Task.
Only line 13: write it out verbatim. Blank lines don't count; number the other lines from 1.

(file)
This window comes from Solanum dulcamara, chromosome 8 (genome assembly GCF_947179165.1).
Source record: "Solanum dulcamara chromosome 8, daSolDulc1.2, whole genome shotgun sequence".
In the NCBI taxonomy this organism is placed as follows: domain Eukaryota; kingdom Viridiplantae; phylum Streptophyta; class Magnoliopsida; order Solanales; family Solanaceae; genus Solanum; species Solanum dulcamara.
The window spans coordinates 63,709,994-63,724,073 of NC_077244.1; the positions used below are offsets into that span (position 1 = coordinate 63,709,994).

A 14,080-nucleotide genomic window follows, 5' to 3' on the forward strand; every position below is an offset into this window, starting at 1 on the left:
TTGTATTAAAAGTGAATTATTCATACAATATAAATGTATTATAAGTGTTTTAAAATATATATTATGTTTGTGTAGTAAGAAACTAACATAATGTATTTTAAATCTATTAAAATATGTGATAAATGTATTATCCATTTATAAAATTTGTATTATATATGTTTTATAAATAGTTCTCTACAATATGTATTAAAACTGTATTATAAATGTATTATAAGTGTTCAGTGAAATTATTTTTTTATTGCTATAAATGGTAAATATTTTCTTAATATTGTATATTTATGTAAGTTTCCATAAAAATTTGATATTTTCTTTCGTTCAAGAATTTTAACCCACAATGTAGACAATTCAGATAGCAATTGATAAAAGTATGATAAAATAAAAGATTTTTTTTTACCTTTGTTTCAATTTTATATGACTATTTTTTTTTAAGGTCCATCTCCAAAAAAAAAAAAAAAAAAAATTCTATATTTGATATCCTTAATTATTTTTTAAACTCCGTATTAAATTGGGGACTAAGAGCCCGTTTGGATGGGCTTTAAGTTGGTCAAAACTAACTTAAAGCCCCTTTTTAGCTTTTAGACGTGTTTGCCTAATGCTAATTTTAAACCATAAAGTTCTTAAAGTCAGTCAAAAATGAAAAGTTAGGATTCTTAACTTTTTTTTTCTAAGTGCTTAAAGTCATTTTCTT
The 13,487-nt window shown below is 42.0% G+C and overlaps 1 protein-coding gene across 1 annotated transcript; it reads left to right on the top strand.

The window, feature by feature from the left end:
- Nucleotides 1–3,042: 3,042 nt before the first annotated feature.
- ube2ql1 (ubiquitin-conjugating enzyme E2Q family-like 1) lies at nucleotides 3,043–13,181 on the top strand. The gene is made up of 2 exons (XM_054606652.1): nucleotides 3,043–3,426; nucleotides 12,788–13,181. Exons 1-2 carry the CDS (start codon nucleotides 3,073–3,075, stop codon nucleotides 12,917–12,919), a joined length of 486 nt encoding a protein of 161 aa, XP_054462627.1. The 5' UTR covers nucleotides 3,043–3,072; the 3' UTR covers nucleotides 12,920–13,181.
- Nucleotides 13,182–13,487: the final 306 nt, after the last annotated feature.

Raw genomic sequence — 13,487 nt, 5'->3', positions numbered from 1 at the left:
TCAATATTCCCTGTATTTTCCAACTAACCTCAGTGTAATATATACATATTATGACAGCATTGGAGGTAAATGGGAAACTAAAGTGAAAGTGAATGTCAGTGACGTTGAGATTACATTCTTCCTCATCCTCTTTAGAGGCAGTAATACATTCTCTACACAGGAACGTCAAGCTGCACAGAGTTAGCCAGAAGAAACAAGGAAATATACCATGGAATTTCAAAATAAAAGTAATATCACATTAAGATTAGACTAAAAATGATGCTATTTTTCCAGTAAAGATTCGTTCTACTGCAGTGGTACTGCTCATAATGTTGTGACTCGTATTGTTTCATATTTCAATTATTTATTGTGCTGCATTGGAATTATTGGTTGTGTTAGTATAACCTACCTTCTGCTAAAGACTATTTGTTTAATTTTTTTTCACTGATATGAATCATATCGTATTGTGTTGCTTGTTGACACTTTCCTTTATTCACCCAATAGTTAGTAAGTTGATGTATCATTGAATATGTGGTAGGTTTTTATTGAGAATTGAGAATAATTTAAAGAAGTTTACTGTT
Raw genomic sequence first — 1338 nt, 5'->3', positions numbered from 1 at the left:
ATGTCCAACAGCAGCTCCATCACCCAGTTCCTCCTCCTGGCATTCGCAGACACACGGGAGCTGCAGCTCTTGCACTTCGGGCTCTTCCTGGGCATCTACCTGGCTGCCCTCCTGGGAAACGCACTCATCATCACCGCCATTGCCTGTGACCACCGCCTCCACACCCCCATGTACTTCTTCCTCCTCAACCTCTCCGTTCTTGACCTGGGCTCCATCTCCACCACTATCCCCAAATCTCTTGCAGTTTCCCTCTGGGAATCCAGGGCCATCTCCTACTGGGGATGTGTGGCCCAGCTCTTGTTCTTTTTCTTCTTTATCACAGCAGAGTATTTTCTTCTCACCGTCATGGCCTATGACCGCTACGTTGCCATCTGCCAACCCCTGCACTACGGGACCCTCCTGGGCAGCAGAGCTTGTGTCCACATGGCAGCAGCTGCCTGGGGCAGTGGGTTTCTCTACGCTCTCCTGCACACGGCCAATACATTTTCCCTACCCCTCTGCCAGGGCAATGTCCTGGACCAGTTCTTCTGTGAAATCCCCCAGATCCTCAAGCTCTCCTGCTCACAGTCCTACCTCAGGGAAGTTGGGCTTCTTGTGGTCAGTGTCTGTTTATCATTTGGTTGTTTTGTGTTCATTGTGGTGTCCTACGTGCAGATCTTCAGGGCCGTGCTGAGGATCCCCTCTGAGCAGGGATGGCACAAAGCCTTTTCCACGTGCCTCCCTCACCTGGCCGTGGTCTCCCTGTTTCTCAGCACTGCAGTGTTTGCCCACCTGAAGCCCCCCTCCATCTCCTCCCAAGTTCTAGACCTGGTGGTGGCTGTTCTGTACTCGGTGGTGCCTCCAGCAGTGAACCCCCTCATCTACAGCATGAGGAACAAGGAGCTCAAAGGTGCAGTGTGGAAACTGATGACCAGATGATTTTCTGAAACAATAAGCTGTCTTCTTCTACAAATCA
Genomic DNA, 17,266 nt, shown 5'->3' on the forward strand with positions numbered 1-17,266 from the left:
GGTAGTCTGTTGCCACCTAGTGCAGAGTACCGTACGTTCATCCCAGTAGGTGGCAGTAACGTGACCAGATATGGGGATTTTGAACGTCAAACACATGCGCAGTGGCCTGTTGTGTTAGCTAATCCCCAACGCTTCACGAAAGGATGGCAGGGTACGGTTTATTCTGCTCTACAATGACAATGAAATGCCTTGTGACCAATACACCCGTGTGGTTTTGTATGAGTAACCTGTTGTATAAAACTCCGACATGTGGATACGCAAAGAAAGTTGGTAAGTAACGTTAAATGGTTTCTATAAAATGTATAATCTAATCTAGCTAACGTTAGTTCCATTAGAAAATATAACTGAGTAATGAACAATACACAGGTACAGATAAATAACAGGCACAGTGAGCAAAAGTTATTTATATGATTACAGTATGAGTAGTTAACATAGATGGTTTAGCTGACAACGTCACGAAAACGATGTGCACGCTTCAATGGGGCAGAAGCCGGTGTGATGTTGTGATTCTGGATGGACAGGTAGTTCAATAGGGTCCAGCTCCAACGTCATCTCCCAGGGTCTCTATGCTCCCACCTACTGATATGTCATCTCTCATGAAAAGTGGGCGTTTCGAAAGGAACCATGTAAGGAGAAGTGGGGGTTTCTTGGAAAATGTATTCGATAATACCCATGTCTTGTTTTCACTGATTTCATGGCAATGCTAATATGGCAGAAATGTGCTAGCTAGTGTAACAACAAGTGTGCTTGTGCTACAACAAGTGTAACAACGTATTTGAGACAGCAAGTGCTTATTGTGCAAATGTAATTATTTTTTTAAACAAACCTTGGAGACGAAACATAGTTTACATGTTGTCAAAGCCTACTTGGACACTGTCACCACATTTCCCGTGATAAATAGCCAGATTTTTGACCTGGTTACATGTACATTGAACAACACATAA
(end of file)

TCAATATTCCCTGTATTTTCCAACTAACCTCAGTGTAATATATACATATTATGACAGCATTGGAGGTAAATGGGAAACTAAAGTGAAAGTGAATGTCAGTGACGTTGAGATTACATTCTTCCTCATCCTCTTTAGAGGCAGTAATACATTCTCTACACAGGAACGTCAAGCTGCACAGAGTTAGCCAGAAGAAACAAGGAAATATACCATGGAATTTCAAAATAAAAGTAATATCACATTAAGATTAGACTAAAAATGATGCTATTTTTCCAGTAAAGATTCGTTCTACTGCAGTGGTACTGCTCATAATGTTGTGACTCGTATTGTTTCATATTTCAATTATTTATTGTGCTGCATTGGAATTATTGGTTGTGTTAGTATAACCTACCTTCTGCTAAAGACTATTTGTTTAATTTTTTTTCACTGATATGAATCATATCGTATTGTGTTGCTTGTTGACACTTTCCTTTATTCACCCAATAGTTAGTAAGTTGATGTATCATTGAATATGTGGTAGGTTTTTATTGAGAATTGAGAATAATTTAAAGAAGTTTACTGTT